As a person, I have often stared blankly when asked, “what’s your goal in life?”. For a long time, I didn’t think life was a journey that came with goals. You pretty much get what you get and then work around it to be decently satisfied or so I thought.
With my growing interest in Self Development, I have started realizing just how important goals are – grand, scary yet glorious goals. Goals that are specific, ambitious and often goosebump-inducing are what make life worth it.
This reminds me of one of my favorite Hindi movies – Khamoshi – The Musical where Annie (played by Manisha Koirala) narrates her life story of being born to specially abled parents (who are unable to hear or talk). However, her big dream is to be a singer – to be the voice for her parents. She says it best when she says – woh zindagi hi kya jis mein koi namumkin sapna na ho? (What’s the point of living a life without a seemingly impossible dream?)
The role of visualization
You might be wondering where the whole idea of visualization fits into this conversation. To put it simply,
If your goal is an outline, then visualization is what fills in the colors to transform it into a vibrant painting Click To Tweet
The idea of visualization is to empower your mind to imagine and see yourself actually achieving the dream and the benefits that come along with it. The ideal way to do it is to find a quiet and peaceful place, sit straight, close your eyes and focus on your goal, trying to see and feel that you have actually achieved it.
If your goal is to lose weight, the idea is to see yourself as the slimmer version along with the perk of people complimenting you. If your goal is to give a successful TED talk, close your eyes, imagine yourself on the stage with the mic dangling near your chin, a presentation control in your hand, talking to the audience who are all enthralled and maybe even getting a standing ovation afterward.
The more detailed your visualization, the better it is supposed to work. A lot of successful people also talk about having used the art of visualization. Enough self-development experts advocate visualizing your dream either first thing in the morning or last thing before you sleep and often at both the times in a day. While I am not able to follow through with a disciplined routine of a specific time, I find it immensely relaxing and motivating to do the exercise, while taking a break at work. You can always find a comfortable time to do the exercise.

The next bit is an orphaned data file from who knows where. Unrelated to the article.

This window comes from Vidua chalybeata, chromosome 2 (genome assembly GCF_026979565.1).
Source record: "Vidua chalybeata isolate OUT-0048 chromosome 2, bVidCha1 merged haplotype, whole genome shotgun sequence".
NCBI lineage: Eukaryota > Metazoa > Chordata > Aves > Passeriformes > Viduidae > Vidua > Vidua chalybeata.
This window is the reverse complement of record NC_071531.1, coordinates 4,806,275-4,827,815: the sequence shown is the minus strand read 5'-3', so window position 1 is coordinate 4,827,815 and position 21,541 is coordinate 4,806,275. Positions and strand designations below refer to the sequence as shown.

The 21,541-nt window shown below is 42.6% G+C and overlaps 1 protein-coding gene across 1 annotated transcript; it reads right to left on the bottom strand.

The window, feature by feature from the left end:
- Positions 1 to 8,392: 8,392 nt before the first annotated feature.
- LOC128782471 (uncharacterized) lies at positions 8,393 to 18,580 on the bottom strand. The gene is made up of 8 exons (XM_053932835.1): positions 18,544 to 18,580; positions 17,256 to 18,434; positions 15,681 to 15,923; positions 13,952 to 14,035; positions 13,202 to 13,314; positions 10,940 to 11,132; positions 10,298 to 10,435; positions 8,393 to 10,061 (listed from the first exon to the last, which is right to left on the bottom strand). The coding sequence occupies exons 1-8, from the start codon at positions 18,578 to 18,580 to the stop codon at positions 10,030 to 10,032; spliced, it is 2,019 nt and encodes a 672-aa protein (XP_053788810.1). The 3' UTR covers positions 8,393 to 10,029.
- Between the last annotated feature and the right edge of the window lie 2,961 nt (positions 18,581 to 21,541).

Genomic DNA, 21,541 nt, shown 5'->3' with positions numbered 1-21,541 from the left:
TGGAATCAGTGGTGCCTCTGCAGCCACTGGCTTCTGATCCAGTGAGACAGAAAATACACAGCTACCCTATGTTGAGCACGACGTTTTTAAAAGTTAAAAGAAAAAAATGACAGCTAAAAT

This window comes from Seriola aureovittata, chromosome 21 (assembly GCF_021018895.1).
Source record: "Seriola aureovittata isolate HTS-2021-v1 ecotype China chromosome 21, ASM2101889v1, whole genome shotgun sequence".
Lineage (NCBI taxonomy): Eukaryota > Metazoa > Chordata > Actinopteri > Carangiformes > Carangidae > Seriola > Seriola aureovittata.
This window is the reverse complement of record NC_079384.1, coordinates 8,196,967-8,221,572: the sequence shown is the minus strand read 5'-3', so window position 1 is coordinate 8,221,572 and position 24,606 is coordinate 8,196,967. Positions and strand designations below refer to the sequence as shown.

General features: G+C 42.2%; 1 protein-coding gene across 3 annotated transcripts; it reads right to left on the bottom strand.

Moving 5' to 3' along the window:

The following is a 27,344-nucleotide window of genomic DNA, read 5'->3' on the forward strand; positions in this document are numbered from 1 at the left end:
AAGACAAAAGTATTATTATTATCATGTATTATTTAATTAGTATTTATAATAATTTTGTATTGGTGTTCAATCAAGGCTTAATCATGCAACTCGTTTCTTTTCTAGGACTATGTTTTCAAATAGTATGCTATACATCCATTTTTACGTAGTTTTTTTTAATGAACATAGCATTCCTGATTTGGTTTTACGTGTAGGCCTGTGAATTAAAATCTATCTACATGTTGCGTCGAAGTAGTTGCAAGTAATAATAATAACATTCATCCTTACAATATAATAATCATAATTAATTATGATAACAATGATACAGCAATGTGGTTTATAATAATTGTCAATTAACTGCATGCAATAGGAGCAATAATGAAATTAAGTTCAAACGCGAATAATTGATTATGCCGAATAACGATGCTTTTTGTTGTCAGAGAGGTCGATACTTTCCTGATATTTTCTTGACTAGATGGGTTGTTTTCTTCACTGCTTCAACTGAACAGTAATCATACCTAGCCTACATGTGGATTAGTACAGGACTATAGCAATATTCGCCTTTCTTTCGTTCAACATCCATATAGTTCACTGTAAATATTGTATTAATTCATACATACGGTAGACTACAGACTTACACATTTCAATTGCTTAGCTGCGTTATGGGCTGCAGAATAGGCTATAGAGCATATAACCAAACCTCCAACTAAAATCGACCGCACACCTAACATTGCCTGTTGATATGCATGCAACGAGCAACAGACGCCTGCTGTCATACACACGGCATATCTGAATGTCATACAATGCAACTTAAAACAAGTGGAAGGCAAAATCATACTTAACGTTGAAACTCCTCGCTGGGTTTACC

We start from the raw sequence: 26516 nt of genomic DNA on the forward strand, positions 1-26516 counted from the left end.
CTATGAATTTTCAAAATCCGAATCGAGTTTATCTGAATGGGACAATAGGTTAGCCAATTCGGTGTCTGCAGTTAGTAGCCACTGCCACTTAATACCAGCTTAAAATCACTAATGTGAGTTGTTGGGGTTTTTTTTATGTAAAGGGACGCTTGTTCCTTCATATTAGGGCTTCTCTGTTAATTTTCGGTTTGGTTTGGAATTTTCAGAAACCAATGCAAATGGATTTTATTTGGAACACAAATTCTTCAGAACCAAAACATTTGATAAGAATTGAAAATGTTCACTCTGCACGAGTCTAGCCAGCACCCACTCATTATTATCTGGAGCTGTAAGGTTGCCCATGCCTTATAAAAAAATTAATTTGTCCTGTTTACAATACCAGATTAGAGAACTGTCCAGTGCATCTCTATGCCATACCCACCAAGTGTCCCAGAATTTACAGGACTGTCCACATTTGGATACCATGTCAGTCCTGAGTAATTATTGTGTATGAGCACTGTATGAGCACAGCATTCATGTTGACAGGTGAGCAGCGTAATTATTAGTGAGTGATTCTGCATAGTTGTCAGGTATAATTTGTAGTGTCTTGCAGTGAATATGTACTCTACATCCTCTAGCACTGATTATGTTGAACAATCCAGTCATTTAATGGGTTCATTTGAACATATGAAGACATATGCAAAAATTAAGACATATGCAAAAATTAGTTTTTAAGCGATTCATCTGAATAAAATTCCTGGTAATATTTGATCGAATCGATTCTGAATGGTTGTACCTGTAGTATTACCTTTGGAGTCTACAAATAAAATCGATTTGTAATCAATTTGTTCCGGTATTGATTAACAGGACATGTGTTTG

Does this mean you can just day-dream your way to achieving your goals? Not at all. The idea is that visualization is a tool that can aid and motivate you to work better towards your goal.
Benefits of Visualization
I have been using this technique of visualization for some time now and I can personally say I feel a difference. To me, visualization has quite a few benefits.
Your belief in your dream becomes stronger
When you start visualizing, the possibility of your achieving it seems more real. Since you actually see yourself and feel how it would like to have achieved the dream, the belief in it just becomes stronger. Your confidence in yourself of being able to achieve the goal is also bound to be boosted.
Visualization brings great focus on the goal
Very often we drift from one thing to the other in life, irrespective of whether we achieve it or not. Visualization, in a way, makes the goal an obsession. You are bound to become more perseverant and dogged in your efforts to achieve the goal. You will take it more seriously instead of simply shuffling between different vague ideas.
You start becoming conscious of opportunities around you
Since the time I have started blogging about Personal Finance, I know my ears pretty much perk up on even a passing mention of money. My brain has started processing such information very differently and connecting the dots in a way I didn’t think was possible. What visualization also does is give a lion’s share of your mind space to the goal that you are on to. It pretty much gets lodged into your subconscious and a lot of things that your conscious mind experiences or witnesses are run through a check to see if they fit anywhere in your goal achievement efforts.
You begin to take more chances to get closer to what you want
Most of us like to live safe lives. However, for most big dreams, we need to take risks and at least some chances that also come with possibly higher rewards. In basketball parlance, we try more shots from probably all corners of the court and as they say, the only shots you lose are the ones you don’t take at all. Visualization helps us realize what achieving the goal could mean and just how badly we want it. Personally, it leads me to take more chances and rationalize it saying – little to lose and much to gain.
You start tracking your progress and accounting for the small wins
As I mentioned earlier, visualization does NOT mean that all you need is to daydream and things come to you on a platter. However, the extra focus does make you chart out a path to the goal. Since you are already quite committed to your goal, and visualize it every day, you take any small win that comes your way and takes you further towards it. So, if your goal is a certain amount of net worth, you will be tracking it pretty closely and also acknowledge any small wins that come your way.
What do you think about visualizing your goals? Have you tried it? What’s your experience been? Let me know in the comments below or email me at firstname.lastname@example.org